The Murder of Thomas Becket, 1170

Posted: August 6, 2013 in Historic People
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A sword’s crushing blow extinguished the life of Thomas Becket, Archbishop of Canterbury, on a cold December evening as he struggled on the steps of his altar. The brutal event sent a tremor through Medieval Europe. Public opinion of the time and subsequent history has laid the blame for the murder at the feet of Becket’s former close personal friend, King Henry II.
Becket was born in 1118, in Normandy the son of an English merchant. His family was well off, his father a former Sheriff of London. Becket benefited from his family’s status first by being sent to Paris for his education and from there to England where he joined the household of Theobold, the then Archbishop of Canterbury. Becket’s administrative skills, his charm, intelligence and diplomacy propelled him forward. The archbishop sent him to Paris to study law and upon his return to England made him Archdeacon of Canterbury.
Becket’s big break came in 1154, when Theobold introduced him to the newly crowned King, Henry II. The two hit it off immediately, their similar personal chemistries forming a strong bond between them. Henry named Becket his Chancellor. Archbishop Theobold died in 1161, and Henry immediately saw the opportunity to increase his influence over the Church by naming his loyal advisor to the highest ecclesiastical post in the land. Henry petitioned the Pope who agreed. There was only one slight hindrance. Becket, busy at court, had never been ordained. No problem, Becket was first invested as a priest. The next day he was ordained a Bishop, and that afternoon, June 2, 1162, made Archbishop of Canterbury.
If King Henry believed that by having “his man” in the top post of the Church, he could easily impose his will upon this powerful religious institution, he was sadly mistaken. Becket’s allegiance shifted from the court to the Church inspiring him to take a stand against his king. In those days, the Church reserved the right to try felonious clerics in their own religious courts of justice and not those of the crown. Henry was determined to increase control of his realm by eliminating this custom. In 1163, a Canon accused of murder was acquitted by a church court. The public outcry demanded justice and the Canon was brought before a court of the king. Becket’s protest halted this attempt but the action spurred King Henry to change the laws to extend his courts’ jurisdiction over the clergy. Becket vacillated in his support of the king, finally refusing to agree to changes in the law. His stand prompted a royal summons to Henry’s court at Northampton and the king’s demand to know what Becket had done with the large sums of money that had passed through his hands as Chancellor.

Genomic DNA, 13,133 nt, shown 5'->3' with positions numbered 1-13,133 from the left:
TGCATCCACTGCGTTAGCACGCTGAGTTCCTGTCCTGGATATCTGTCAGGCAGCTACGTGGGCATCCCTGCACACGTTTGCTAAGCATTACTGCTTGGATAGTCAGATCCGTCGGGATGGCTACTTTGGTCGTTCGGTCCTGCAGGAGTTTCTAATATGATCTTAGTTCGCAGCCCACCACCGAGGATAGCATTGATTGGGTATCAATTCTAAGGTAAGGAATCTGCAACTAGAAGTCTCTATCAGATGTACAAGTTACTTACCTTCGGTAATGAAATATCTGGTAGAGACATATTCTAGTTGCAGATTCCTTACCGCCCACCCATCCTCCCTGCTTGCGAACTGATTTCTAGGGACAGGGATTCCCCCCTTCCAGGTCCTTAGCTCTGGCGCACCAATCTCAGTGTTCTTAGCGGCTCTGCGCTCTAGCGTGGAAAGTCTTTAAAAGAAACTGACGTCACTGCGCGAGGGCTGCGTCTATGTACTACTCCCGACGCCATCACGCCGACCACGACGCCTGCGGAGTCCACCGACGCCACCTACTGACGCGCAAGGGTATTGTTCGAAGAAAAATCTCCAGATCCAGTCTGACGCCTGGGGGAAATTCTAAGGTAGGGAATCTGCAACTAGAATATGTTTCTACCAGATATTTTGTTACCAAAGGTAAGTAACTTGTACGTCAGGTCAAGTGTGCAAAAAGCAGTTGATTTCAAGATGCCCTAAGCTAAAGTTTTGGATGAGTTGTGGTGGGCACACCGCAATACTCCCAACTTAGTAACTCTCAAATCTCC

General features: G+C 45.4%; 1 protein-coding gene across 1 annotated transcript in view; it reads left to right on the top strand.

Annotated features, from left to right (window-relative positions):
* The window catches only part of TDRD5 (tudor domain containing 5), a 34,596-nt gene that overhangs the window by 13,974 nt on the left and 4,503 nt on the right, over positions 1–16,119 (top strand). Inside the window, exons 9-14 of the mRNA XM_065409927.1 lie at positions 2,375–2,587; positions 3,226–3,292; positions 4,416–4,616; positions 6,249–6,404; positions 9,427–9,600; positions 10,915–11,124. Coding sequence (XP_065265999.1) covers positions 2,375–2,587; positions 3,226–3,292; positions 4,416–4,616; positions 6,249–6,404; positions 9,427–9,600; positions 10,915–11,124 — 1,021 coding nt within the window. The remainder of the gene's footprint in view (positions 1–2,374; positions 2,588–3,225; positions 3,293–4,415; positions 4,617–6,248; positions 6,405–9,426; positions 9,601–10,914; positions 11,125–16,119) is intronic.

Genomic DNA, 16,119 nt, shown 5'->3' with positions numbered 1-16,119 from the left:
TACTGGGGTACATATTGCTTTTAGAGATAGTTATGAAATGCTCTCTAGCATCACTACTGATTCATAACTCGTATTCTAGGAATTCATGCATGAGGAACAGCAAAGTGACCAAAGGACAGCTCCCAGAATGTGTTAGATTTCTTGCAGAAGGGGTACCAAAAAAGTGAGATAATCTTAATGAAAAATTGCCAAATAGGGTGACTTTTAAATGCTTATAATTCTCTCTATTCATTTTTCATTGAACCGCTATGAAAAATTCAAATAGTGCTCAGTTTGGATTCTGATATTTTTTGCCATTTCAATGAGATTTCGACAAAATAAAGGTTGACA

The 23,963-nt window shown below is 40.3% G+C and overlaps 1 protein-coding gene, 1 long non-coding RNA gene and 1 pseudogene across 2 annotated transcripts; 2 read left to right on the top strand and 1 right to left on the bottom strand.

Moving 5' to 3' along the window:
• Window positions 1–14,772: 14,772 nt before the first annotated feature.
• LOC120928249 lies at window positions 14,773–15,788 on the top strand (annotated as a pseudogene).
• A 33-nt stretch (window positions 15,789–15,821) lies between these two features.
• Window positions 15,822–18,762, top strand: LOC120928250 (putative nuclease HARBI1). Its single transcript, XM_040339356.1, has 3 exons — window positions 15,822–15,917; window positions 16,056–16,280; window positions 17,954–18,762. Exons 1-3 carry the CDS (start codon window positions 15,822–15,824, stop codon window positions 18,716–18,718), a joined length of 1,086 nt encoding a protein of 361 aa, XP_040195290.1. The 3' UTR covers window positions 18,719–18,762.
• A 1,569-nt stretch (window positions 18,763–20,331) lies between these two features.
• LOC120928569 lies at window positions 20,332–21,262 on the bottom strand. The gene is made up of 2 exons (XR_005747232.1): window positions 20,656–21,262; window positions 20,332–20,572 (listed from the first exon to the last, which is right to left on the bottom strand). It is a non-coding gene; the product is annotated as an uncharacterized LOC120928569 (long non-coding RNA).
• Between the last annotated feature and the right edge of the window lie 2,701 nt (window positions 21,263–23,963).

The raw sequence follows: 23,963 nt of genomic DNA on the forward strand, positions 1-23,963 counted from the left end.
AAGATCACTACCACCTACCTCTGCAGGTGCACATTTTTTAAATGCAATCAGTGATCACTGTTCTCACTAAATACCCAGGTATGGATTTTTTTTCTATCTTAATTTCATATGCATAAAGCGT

“Who will rid me of this meddlesome priest?”
 
Seeing the writing on the wall, Becket fled to France where he remained in exile for six years. The two former friends appeared to resolve their dispute in 1170 when King Henry and Becket met in Normandy. On November 30, Becket crossed the Channel returning to his post at Canterbury. Earlier, while in France, Becket had excommunicated the Bishops of London and Salisbury for their support of the king. Now, Becket remained steadfast in his refusal to absolve the bishops. This news threw King Henry (still in France) into a rage in which he was purported to shout: “What sluggards, what cowards have I brought up in my court, who care nothing for their allegiance to their lord. Who will rid me of this meddlesome priest?”
The king’s exact words have been lost to history but his outrage inspired four knights to sail to England to rid the realm of this annoying prelate. They arrived at Canterbury during the afternoon of December 29 and immediately searched for the Archbishop. Becket fled to the Cathedral where a service was in progress. The knights found him at the altar, drew their swords and began hacking at their victim finally splitting his skull.
The death of Becket unnerved the king. The knights, who did the deed to curry the king’s favour, fell into disgrace. Several miracles were said to occur at the tomb of the martyr and he was soon canonized. Hordes of pilgrims transformed Canterbury Cathedral into a shrine. Four years later, in an act of penance, the king donned a sack-cloth walking barefoot through the streets of Canterbury while eighty monks flogged him with branches. Henry capped his atonement by spending the night in the martyr’s crypt. St. Thomas continued as a popular cultist figure for the remainder of the middle Ages.

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